By Peter. 2 years ago.
With increasingly stressful busy lives, more demands being made on us to work longer hours, travel longer distances, work as parents, carers and home makers as well as juggling numerous jobs, businesses and careers, it’s easy for life to feel like an eternal treadmill with the gradient increasing all the time, yet never reaching the destination. And happiness and fulfilment can seem like a distant dream.
So, apart from getting off the treadmill (which isn’t often an option), we need to find a way of feeling happy, because work, money, commuting, possessions and the daily grind of life is unlikely to provide much, if any of the ‘H’ word.
The good news is that happiness is free. It’s not something that can be bought, plucked from a shelf or created from a bar of chocolate or a bottle of Wine (although granted these things can certainly put a smile on our face). Happiness is within us, it’s out there; it just needs to be found, harnessed and developed.
But how do we make ourselves happy? We need to find our real selves. Be true to ourselves and learn to like ourselves. If we’re feeling depressed or lost, overweight and sluggish, stressed and anxious, then it’s time to do something real about it. One way to do that is to exercise:
Through pushing ourselves to our natural human state of physical activity, we stimulate the feel good chemicals within our minds, and our bodies respond. Through exercise we find our real selves, we feel alive and stimulated to be positive and energised. For sure, embarking on an exercise programme is daunting, if terrifying to most. Sticking with it is hard. At times it hurts and we want to stop. At the extreme level, I wonder if Jessica Ennis ever feels like a few days or weeks off during her Olympic Heptathlon training regime? And at the non-exercise level, how many of us have struggled to even get out of bed on a dark, cold, wet January Monday morning, let alone get our trainers on and go out for a walk or run!?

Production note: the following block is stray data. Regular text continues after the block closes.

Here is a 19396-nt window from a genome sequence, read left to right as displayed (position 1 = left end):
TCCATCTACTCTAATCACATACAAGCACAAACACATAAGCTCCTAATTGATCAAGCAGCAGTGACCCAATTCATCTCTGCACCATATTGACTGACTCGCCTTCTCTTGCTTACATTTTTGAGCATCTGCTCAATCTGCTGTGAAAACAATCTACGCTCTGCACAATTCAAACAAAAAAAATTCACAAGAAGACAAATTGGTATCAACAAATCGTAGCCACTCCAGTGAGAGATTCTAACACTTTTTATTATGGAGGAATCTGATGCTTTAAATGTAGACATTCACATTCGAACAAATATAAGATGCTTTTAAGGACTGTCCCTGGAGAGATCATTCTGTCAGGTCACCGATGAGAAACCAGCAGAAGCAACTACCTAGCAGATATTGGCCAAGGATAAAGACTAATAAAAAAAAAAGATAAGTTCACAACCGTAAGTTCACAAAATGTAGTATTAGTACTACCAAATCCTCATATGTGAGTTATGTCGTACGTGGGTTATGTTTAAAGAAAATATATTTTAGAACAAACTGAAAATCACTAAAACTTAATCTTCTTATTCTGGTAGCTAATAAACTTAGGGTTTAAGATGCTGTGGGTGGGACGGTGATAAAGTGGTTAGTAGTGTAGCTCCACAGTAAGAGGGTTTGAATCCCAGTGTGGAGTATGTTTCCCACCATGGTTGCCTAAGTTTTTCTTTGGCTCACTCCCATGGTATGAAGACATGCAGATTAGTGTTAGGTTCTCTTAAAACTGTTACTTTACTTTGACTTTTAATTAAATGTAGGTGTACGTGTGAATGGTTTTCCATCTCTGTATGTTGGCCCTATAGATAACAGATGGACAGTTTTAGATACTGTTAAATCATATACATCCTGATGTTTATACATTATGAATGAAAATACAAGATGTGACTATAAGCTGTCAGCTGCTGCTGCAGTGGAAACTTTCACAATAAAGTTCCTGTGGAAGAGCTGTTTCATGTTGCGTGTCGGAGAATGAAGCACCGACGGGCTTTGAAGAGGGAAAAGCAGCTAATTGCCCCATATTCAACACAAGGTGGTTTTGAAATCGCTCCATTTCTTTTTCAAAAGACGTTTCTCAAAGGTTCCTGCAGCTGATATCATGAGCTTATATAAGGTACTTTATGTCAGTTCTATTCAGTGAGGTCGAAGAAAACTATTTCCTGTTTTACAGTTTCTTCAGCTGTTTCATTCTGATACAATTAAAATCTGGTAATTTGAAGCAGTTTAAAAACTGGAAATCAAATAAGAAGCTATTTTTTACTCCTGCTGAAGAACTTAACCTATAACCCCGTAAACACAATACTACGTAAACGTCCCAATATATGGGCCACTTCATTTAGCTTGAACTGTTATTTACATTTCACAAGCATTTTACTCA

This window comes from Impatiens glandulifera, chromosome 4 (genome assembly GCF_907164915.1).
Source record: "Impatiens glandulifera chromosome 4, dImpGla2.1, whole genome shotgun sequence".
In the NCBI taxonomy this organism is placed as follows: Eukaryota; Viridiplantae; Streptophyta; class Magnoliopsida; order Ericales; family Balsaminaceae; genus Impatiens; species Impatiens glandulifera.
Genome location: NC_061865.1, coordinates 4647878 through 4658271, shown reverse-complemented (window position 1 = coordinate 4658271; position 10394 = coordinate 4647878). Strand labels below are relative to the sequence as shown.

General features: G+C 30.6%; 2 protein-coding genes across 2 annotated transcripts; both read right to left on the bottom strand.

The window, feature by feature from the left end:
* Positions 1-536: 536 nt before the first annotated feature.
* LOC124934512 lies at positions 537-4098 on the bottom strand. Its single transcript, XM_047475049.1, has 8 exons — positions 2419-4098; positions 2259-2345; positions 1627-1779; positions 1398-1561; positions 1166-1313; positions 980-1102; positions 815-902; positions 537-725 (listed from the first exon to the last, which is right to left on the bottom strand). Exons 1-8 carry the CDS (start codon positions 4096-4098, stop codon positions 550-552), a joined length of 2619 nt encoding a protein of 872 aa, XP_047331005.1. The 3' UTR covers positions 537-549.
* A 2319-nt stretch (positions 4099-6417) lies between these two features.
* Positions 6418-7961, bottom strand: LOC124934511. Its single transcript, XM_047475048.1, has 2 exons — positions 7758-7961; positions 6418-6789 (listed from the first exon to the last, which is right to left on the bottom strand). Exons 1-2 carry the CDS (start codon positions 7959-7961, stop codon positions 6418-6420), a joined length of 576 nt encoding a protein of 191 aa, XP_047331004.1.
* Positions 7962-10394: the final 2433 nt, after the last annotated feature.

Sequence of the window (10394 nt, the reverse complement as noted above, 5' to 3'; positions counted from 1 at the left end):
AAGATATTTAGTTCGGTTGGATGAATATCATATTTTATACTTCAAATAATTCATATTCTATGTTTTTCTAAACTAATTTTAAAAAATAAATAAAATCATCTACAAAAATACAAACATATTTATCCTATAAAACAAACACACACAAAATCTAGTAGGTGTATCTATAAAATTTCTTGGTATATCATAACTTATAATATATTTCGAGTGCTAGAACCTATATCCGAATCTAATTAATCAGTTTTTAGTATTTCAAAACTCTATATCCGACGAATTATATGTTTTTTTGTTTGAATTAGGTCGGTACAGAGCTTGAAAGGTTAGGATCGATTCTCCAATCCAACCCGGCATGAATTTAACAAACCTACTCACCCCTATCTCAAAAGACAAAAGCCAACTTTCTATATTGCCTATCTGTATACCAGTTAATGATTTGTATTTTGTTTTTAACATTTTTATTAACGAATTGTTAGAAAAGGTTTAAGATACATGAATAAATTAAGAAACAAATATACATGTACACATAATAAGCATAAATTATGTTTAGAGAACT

Exercise and finding happiness takes significant self control. Research shows that happier people tend to have lots of self control. Something we are not necessarily born with or shown as children, but we can develop: It’s not easy to put our bodies through the initial pain of exercise; to be active on a summer’s day, let alone a wet winter one. It’s not easy to stop ourselves reaching for the biscuit tin or wine glass, but, once we’ve learnt to take control, got out there, taken the plunge and done it, how good do we feel? When people start commenting on how well we look, how positive we sound, how motivated we seem to be, then how much better do we start to enjoy life? Stick with it, and clothes start fitting better, food tastes more satisfying, energy returns, and we start to emerge into a world of self belief rather than self-loathing.
Looking younger, fitter, healthier and livelier is one of the best gifts we can give ourselves and those around us. Why don’t you ask yourself why you like watching those in the Public Eye who have positive attributes? Why you like being around energised and ‘happy’ people as opposed to being dragged down by those who always see the glass half empty, provide problems not solutions, and who take huge self pleasure in moaning, criticising and sapping the energy from all around. Negative people will generally look unhappy. Negativity will generally stop success and negativity certainly has no place in successful Sports teams and people. So think about your attitude and whether you can make a choice and change your inner self and way of thinking. Think positive and happiness will find you. Think positive and you too could be the one people seek out.
Change the way you behave and you will get different results. Choose exercise and you will enter a new world of increased confidence and self belief that you too could make happiness a way of life!